when stupid people go beserk
Posted Feb 26, 2008
i've been on h2g2 for just over 3 years now. surprisingly, i have been involved in almost no conflict whatever in that time despite the admitted stridency of my opinions. this started to change about 3 months ago. since then i have had people lose it with me over topics as controversial as left hand driver mirrors, underwear choice, the storage of stews and other profoundly serious matters.
my latest outrage was in posting that the greenpeace people who committed an illegal and dangerous act at heathrow recently, were amazingly enough, doing something illegal and dangerous and not something noble and purposeful. ok, i also called greenpeace a religious cult, but i figure that any organisation that puts its people into potential lethal situations isn't entirely different to those folks in the american deep south who juggle snakes.
now it needs to be said that i take the h2g2 house rules on board and i accept that people of varying abilities will use the fora, and that one needs to be accepting of this and appropriately patient. what this really means is that some folks are as thick as bricks but don't be saying so. cool. i can live with that. but the masonry seems to be getting thicker of late. i mean seriously thick. bomb shelter thick.
the upshot of which i get a poster come over to my wonderful space and defile it with an attempt to continue his rant ex cathedra. some folks just can't let go. so i take a trip over to his space to see what type of person i am dealing with. no surprises there. most h2g2 spaces are filled, that is the ones that have much at all, with a list of friends and guide contributions. none of which tells me anything about the person. in 3 years i haven't done much space surfing on h2g2, so i thought i'd see who it was i had been posting to on the greenpeace thread.
so imagine my surprise to stumble on a thread on one of the journals devoted entirely to me! it's 30 minutes later and i'm STILL larfing.
oh the invective.
i'm not fond of americanisms, but sometime there is no substitute for 'get a life'.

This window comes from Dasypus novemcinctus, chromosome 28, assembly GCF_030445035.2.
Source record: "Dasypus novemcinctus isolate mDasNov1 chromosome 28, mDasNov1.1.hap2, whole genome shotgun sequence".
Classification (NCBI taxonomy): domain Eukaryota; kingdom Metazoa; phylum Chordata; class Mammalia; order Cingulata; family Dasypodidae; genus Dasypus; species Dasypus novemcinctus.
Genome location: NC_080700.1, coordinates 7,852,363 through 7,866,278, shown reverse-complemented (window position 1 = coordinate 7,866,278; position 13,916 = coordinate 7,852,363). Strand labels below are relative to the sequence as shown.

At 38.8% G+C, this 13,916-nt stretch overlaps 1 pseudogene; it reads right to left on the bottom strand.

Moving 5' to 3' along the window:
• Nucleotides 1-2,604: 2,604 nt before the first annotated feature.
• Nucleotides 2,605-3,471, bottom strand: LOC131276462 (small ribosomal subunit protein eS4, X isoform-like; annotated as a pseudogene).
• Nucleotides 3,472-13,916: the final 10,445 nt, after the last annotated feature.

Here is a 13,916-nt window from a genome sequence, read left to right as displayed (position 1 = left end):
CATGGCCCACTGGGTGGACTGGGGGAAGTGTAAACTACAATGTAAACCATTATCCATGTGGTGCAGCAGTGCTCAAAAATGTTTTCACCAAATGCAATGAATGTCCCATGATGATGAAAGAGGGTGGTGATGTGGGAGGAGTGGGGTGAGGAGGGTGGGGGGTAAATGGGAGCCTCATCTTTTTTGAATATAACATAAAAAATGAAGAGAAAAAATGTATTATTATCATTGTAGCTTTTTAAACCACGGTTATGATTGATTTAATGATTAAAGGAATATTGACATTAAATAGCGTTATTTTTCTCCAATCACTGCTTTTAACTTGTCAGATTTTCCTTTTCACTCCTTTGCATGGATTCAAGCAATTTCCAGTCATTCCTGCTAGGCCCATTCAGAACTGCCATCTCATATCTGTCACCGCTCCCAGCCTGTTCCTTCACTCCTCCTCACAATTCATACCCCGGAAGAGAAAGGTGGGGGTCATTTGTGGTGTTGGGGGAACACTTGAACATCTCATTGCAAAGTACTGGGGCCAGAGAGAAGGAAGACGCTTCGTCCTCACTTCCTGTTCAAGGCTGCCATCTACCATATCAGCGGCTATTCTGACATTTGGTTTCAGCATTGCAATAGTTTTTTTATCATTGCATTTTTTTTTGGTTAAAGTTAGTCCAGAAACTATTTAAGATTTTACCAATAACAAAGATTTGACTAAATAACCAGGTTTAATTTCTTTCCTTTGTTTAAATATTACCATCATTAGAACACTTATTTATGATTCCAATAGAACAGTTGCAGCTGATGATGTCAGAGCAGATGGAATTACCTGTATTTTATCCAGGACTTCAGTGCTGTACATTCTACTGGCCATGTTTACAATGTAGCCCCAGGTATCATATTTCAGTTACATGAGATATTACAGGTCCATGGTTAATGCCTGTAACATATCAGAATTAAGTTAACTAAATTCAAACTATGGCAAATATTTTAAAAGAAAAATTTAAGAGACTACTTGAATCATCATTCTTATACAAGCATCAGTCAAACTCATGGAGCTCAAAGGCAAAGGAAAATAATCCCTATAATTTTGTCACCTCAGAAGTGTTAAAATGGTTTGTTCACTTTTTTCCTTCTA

Posted Feb 25, 2008
the flatpack mentality has gone too far. after assembling a bike yesterday, perhaps the 10th or so in the last few years, (i have 5 kids) i have to say i am heartily sick of it.
the first few bikes i assembled came in a box that included an allen key and a simple spanner with the requisite head sizes to put everything together. nowadays even these have been deleted. and the plastic ties they use to hold everything together in the box need a small carton knife to cut. anything larger and you risk marking the bike or cutting the tyres.
i don't blame the manufacturers for my kids offing with my tools periodically, but yesterday i found myself trolling hardware stores looking for cheap tool sets with allen keys to finish the job. amazingly, i only found this at my 4th store.
so a 15 minute job ended up taking me 2 hours.
but this is nothing to the student desks i bought recently. each one of them had several HUNDRED fasteners to attach. and required several changes in orientation which required at minimum two strong men to do safely. i should have know when the sales guy brought them on a trolley to the service desk. he snickered when i said i would be ok with them. i got to the car and realised something was wrong. they were exceptionally heavy. fortunately a passing chap helped me get them in the car. by the third pack, the suspension was sitting awfully low.
no weight listed on the boxes mind you. but i know from work i once did where i had to carry 50kg rock salt sacks, that these were well above 50kgs each. probably closer to 100kg. getting them upstairs even with trolley was a nightmare. with each step the stairs shuddered.
two of these took me the better part of the day to assemble. the third awaits the completion of redecoration in another room.
i understand flatpackery saves on labour and transport costs, so it's an ecological and economic plus. but do they really need to be so badly designed for assembly? and do they really need to omit the very tools needed to unpack and assemble them?
Posted Feb 22, 2008